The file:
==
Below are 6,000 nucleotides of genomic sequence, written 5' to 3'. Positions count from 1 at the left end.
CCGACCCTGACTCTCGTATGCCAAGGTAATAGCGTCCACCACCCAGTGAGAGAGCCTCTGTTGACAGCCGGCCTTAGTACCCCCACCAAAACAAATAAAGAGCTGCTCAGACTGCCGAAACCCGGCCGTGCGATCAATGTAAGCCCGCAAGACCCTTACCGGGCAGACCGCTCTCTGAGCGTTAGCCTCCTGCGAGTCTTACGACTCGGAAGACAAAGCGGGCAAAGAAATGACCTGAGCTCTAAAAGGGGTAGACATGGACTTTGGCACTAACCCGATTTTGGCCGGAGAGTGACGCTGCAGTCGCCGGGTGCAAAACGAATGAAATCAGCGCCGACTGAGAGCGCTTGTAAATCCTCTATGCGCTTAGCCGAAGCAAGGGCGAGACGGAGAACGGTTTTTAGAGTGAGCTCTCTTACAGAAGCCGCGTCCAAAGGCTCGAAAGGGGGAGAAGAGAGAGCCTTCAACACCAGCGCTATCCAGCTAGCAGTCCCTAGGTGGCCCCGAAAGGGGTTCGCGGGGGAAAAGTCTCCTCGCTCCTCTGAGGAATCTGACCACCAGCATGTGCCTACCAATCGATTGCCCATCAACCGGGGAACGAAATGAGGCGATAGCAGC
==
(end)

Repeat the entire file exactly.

Below are 6,000 nucleotides of genomic sequence, written 5' to 3'. Positions count from 1 at the left end.
CCGACCCTGACTCTCGTATGCCAAGGTAATAGCGTCCACCACCCAGTGAGAGAGCCTCTGTTGACAGCCGGCCTTAGTACCCCCACCAAAACAAATAAAGAGCTGCTCAGACTGCCGAAACCCGGCCGTGCGATCAATGTAAGCCCGCAAGACCCTTACCGGGCAGACCGCTCTCTGAGCGTTAGCCTCCTGCGAGTCTTACGACTCGGAAGACAAAGCGGGCAAAGAAATGACCTGAGCTCTAAAAGGGGTAGACATGGACTTTGGCACTAACCCGATTTTGGCCGGAGAGTGACGCTGCAGTCGCCGGGTGCAAAACGAATGAAATCAGCGCCGACTGAGAGCGCTTGTAAATCCTCTATGCGCTTAGCCGAAGCAAGGGCGAGACGGAGAACGGTTTTTAGAGTGAGCTCTCTTACAGAAGCCGCGTCCAAAGGCTCGAAAGGGGGAGAAGAGAGAGCCTTCAACACCAGCGCTATCCAGCTAGCAGTCCCTAGGTGGCCCCGAAAGGGGTTCGCGGGGGAAAAGTCTCCTCGCTCCTCTGAGGAATCTGACCACCAGCATGTGCCTACCAATCGATTGCCCATCAACCGGGGAACGAAATGAGGCGATAGCAGC